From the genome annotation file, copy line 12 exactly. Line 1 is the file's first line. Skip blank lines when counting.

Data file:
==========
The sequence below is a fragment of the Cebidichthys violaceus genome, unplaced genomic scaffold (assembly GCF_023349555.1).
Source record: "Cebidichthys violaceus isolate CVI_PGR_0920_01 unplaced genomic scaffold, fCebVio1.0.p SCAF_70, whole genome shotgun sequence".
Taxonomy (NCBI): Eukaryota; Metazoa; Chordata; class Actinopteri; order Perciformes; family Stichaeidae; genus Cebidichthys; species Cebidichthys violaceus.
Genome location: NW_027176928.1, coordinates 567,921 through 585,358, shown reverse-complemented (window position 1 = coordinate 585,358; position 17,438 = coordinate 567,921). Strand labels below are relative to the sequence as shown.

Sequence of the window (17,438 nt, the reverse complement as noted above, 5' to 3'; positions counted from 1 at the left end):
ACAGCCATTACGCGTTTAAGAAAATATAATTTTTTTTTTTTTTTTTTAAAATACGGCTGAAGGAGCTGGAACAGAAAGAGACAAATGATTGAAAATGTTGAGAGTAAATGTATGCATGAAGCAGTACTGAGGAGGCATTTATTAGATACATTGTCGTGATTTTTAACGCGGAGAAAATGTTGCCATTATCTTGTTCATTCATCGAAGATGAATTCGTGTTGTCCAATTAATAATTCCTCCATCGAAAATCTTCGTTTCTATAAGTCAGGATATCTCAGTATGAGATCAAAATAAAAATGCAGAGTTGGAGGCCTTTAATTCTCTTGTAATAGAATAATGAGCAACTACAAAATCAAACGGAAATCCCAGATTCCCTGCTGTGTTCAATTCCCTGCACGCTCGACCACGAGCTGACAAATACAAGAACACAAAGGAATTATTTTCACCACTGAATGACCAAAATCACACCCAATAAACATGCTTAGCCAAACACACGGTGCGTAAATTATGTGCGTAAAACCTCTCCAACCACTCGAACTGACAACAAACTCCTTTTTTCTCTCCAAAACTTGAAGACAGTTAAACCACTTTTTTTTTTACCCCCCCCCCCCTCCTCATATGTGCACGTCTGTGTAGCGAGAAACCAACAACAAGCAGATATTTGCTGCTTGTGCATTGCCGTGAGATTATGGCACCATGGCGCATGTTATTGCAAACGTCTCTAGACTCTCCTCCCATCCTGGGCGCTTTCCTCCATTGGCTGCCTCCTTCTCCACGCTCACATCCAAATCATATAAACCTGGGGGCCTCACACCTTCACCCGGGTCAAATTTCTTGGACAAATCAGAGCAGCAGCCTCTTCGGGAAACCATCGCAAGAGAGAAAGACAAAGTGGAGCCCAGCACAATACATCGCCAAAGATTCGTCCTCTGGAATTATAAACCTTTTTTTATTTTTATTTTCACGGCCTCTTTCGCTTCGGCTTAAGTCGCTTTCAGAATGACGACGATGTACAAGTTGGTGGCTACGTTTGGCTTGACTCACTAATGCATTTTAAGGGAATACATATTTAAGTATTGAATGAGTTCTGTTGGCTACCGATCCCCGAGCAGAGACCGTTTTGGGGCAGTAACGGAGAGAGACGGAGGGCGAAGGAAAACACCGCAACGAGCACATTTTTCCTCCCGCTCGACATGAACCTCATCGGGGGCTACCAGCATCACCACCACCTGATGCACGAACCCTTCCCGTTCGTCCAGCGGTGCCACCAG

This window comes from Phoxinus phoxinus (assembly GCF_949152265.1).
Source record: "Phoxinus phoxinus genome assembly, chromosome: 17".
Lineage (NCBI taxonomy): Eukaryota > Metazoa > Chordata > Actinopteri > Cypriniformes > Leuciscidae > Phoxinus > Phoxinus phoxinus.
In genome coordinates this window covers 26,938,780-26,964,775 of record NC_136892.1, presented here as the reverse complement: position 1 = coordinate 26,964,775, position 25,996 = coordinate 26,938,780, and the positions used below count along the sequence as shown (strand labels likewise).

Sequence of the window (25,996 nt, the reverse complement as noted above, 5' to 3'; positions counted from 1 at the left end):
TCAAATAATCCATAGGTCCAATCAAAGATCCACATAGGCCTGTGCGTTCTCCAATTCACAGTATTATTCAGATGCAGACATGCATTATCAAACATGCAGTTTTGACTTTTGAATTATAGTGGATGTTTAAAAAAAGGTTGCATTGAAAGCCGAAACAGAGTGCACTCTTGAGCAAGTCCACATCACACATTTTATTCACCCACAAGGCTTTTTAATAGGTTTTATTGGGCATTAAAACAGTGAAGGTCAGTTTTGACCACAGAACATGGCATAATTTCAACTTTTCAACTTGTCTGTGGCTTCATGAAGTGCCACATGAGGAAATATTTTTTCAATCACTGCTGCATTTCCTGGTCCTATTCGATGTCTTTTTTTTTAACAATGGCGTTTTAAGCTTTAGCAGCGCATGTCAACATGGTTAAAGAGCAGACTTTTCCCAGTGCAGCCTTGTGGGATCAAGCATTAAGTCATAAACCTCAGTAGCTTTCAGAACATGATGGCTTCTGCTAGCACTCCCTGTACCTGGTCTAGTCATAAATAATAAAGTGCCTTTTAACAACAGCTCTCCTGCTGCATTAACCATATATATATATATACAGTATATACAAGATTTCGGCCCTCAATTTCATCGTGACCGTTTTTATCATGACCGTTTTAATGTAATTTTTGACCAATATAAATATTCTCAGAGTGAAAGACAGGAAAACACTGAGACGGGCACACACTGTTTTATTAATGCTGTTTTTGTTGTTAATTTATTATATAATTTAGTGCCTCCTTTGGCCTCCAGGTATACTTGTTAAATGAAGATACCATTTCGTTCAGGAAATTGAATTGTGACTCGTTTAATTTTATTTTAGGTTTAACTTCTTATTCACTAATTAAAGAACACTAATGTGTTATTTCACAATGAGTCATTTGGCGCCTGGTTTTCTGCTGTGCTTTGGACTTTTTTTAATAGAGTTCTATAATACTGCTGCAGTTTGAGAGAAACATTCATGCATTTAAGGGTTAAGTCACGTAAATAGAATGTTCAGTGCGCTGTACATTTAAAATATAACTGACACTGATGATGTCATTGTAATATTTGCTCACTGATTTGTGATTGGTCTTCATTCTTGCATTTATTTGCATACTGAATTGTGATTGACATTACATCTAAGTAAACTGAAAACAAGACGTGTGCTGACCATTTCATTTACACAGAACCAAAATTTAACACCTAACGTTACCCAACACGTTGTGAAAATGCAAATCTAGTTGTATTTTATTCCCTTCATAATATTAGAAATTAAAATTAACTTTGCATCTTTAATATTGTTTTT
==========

TCAAATAATCCATAGGTCCAATCAAAGATCCACATAGGCCTGTGCGTTCTCCAATTCACAGTATTATTCAGATGCAGACATGCATTATCAAACATGCAGTTTTGACTTTTGAATTATAGTGGATGTTTAAAAAAAGGTTGCATTGAAAGCCGAAACAGAGTGCACTCTTGAGCAAGTCCACATCACACATTTTATTCACCCACAAGGCTTTTTAATAGGTTTTATTGGGCATTAAAACAGTGAAGGTCAGTTTTGACCACAGAACATGGCATAATTTCAACTTTTCAACTTGTCTGTGGCTTCATGAAGTGCCACATGAGGAAATATTTTTTCAATCACTGCTGCATTTCCTGGTCCTATTCGATGTCTTTTTTTTTAACAATGGCGTTTTAAGCTTTAGCAGCGCATGTCAACATGGTTAAAGAGCAGACTTTTCCCAGTGCAGCCTTGTGGGATCAAGCATTAAGTCATAAACCTCAGTAGCTTTCAGAACATGATGGCTTCTGCTAGCACTCCCTGTACCTGGTCTAGTCATAAATAATAAAGTGCCTTTTAACAACAGCTCTCCTGCTGCATTAACCATATATATATATATACAGTATATACAAGATTTCGGCCCTCAATTTCATCGTGACCGTTTTTATCATGACCGTTTTAATGTAATTTTTGACCAATATAAATATTCTCAGAGTGAAAGACAGGAAAACACTGAGACGGGCACACACTGTTTTATTAATGCTGTTTTTGTTGTTAATTTATTATATAATTTAGTGCCTCCTTTGGCCTCCAGGTATACTTGTTAAATGAAGATACCATTTCGTTCAGGAAATTGAATTGTGACTCGTTTAATTTTATTTTAGGTTTAACTTCTTATTCACTAATTAAAGAACACTAATGTGTTATTTCACAATGAGTCATTTGGCGCCTGGTTTTCTGCTGTGCTTTGGACTTTTTTTAATAGAGTTCTATAATACTGCTGCAGTTTGAGAGAAACATTCATGCATTTAAGGGTTAAGTCACGTAAATAGAATGTTCAGTGCGCTGTACATTTAAAATATAACTGACACTGATGATGTCATTGTAATATTTGCTCACTGATTTGTGATTGGTCTTCATTCTTGCATTTATTTGCATACTGAATTGTGATTGACATTACATCTAAGTAAACTGAAAACAAGACGTGTGCTGACCATTTCATTTACACAGAACCAAAATTTAACACCTAACGTTACCCAACACGTTGTGAAAATGCAAATCTAGTTGTATTTTATTCCCTTCATAATATTAGAAATTAAAATTAACTTTGCATCTTTAATATTGTTTTT